Israel Fails to Probe Animal Cruelty Complaints Over Live Transports

Animal rights group asks court to intervene, citing inaction by the Agricultural Ministry over complaints going back to early 2018

Nir Hasson
Nir Hasson
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Calves in the Golan Heights, Israel.
Calves in the Golan Heights, Israel.Credit: Gil Eliahu
Nir Hasson
Nir Hasson

The Agricultural Ministry has still not begun to investigate complaints of animal cruelty in the form of live transports of calves and lambs for Israel’s meat industry, three years after a complaint was submitted to the High Court of Justice.

Attached to the petition were videos that animal rights activists said proved cruelty and abuse to calves shipped to Israel from abroad.

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In a new petition filed last week, the animal advocacy organization Animals Now (formerly known as Anonymous for Animal Rights) is asking the High Court to order the Agriculture Ministry to make decisions regarding the complaints.

The first complaint, filed in April 2018, was based on video filmed in the animal quarantine compound at Eilot, near Eilat, where calves that arrived in live shipments are brought. The video shows workers striking the calves with clubs, plastic pipes and their hands, closing iron gates on their bodies and shoving those that are unable to move. In one clip, a calf is shown collapsed in a passageway as workers continued to abuse it.

A year and a half after the complaint was filed, the Agriculture Ministry informed the nonprofit association Let the Animals Live that the complaint would be transferred to the ministry’s prosecutions department. However, as of the filing of the most recent High Court petition, no statement regarding the disposition of the complaint had been received.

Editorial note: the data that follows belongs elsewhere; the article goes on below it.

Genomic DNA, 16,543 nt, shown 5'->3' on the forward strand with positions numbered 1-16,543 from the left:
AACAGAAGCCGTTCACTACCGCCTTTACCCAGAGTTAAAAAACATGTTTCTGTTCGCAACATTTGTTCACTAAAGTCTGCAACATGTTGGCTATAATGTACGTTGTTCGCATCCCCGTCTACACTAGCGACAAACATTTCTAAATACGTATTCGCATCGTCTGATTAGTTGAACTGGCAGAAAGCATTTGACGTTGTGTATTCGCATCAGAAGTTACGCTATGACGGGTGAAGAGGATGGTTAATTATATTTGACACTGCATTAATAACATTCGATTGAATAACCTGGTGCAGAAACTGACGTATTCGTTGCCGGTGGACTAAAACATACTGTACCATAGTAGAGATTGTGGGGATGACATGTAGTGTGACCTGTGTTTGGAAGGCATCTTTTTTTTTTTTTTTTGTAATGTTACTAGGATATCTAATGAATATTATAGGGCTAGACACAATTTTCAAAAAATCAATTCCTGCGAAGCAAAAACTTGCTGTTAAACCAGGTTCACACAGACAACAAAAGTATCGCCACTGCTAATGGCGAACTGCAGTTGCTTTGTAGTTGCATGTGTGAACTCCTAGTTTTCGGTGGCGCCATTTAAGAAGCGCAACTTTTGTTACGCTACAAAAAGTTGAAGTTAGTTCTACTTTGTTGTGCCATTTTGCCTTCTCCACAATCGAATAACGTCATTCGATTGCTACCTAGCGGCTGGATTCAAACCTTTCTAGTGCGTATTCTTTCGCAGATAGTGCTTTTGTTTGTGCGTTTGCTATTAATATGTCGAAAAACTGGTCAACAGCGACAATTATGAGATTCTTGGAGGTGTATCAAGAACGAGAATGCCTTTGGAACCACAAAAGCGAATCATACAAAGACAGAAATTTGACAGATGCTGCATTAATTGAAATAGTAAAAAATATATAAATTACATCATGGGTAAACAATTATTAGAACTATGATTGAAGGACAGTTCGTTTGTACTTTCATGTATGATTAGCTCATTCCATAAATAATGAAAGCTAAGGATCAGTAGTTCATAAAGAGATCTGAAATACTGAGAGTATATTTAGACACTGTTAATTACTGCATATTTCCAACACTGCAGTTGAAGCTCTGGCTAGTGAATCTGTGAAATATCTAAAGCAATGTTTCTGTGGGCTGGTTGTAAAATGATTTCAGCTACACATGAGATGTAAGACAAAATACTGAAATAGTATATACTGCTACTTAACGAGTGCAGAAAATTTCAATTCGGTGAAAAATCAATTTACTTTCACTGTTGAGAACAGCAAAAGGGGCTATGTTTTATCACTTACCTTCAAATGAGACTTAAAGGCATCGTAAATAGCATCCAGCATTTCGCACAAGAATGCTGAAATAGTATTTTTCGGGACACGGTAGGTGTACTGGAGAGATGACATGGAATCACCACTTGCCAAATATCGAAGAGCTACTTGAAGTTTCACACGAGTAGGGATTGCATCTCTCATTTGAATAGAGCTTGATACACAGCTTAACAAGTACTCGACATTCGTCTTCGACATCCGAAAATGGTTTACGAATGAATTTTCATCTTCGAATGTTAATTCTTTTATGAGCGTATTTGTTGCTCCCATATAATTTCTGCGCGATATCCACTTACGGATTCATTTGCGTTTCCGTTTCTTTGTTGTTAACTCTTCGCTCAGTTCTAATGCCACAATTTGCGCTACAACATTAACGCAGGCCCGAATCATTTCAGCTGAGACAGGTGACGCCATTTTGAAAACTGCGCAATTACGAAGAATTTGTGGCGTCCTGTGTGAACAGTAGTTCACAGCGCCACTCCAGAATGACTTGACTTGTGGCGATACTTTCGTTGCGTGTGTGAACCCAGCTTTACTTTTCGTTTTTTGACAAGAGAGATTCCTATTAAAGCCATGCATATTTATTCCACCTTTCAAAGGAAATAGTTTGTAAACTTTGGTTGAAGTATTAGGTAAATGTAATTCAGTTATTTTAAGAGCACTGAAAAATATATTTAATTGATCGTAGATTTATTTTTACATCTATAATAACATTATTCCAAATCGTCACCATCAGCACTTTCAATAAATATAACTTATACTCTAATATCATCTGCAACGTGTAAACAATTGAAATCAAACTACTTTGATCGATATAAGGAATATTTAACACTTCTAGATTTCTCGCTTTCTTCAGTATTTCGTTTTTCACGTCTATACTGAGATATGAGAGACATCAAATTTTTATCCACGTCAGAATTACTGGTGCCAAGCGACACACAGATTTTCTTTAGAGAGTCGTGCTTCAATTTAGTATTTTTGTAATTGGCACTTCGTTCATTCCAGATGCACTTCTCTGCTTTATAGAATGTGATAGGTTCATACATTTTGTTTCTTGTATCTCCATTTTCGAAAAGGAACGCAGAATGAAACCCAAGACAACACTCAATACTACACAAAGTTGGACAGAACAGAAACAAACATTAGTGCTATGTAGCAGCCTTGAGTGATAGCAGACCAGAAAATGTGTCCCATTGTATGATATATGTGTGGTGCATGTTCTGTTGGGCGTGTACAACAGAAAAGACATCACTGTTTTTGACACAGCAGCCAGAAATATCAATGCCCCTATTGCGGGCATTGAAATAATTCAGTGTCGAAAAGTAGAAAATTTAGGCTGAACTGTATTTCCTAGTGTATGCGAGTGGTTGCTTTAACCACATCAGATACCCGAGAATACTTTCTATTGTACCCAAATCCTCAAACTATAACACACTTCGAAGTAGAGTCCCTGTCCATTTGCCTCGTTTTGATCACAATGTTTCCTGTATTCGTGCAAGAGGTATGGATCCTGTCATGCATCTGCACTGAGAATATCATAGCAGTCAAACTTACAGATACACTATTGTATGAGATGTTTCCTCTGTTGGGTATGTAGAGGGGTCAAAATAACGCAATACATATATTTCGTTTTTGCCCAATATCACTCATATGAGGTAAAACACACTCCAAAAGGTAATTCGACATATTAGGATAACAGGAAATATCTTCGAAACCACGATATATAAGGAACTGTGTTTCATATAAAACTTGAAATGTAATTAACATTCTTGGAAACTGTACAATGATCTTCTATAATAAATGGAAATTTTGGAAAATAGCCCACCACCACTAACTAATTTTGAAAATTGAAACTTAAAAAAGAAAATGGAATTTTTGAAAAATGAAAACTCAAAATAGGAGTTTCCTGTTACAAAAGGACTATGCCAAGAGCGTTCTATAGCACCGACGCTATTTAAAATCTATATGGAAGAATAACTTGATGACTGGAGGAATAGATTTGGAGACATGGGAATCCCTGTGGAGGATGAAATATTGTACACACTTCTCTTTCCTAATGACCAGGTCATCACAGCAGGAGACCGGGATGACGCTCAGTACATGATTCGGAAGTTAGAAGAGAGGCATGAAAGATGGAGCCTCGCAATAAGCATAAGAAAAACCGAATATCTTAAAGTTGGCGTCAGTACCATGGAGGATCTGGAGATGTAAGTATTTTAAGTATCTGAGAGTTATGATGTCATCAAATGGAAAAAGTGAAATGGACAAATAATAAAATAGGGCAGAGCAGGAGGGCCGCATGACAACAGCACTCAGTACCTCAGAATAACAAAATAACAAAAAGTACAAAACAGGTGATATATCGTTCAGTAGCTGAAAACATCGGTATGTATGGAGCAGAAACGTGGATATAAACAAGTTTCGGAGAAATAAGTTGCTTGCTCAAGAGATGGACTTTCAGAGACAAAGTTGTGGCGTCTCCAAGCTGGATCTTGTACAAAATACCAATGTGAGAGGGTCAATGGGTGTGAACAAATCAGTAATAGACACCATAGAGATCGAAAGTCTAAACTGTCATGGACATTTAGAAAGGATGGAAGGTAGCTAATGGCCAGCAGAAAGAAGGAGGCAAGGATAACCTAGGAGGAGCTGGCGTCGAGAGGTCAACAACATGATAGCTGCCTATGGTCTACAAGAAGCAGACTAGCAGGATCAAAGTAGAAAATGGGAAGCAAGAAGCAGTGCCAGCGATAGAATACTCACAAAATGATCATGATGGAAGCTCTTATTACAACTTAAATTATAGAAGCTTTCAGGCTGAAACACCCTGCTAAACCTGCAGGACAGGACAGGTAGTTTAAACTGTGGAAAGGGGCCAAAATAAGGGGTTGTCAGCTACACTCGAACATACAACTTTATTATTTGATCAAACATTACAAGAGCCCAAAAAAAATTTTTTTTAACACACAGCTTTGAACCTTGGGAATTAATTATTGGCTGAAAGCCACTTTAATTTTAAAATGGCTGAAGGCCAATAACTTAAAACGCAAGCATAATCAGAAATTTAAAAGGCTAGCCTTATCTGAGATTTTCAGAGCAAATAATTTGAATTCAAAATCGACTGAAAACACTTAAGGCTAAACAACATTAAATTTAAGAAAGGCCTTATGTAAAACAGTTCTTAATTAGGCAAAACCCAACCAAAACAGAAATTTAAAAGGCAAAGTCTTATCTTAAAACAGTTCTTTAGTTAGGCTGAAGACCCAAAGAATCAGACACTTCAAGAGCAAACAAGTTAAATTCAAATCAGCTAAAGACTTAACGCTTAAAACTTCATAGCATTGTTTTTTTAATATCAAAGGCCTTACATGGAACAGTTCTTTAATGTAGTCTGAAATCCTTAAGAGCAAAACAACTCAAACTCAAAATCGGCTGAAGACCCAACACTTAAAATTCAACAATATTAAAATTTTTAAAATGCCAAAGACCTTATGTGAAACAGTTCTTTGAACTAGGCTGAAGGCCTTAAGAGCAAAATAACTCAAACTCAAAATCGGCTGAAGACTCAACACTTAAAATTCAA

The two other complaints were submitted after video footage showed workers taking calves off ships in the Eilat Port in December 2019. The video shows the workers using electric prods, which are banned, to move the animals.

In one case Agriculture Ministry investigators demanded that the investigator from Animals Now who documented the alleged abuse testify under his own name. Despite the investigator’s concerns over revealing his identity, he agreed to do, although Animals Now said that its investigators have been assaulted by meat industry workers. However, the ministry never contacted him to take his testimony.

Demonstration in Ashdod against shipments of calves, Israel, 2018.Credit: Ilan Asaig

“The unreasonable delay in a decision by the respondent severely harms the public interest in getting at the truth and seeking justice for anyone who broke the law. If it emerges that additional investigation is required, the chances of such an investigation taking place decline as time passes,” the petition, filed by attorney Evyatar Ayalon, states.

Despite the official policy of recent agriculture ministers to limit live-animal shipments, this year more live animals were shipped to Israel. By the end of July, some 591,000 animals had been shipped to Israel, almost the same number as in all of 2020.

Last year, the state comptroller published a report from which it emerges that the suffering of animals during shipping is ongoing. The state comptroller found that 44 percent of ministry inspections revealed faulty maintenance of the ships and the animals covered with their excrement. In 42 percent of the inspections it was found that the animals are forced to lie on wet straw and their feeding and watering troughs were empty. In 29 percent of the inspections it was noted that heat and humidity in the shops were high due to ventilation problems and in 4 percent of the inspections, force was used on the animals, including electric prods.

The Agriculture Ministry responded: “The ministry recently received the petition and will study it and present its position in court. In general, the Agriculture and Rural Development Ministry considers any infraction of the Cruelty to Animals Law as serious. It investigates hundreds of cases every year and issues indictments on these matters.

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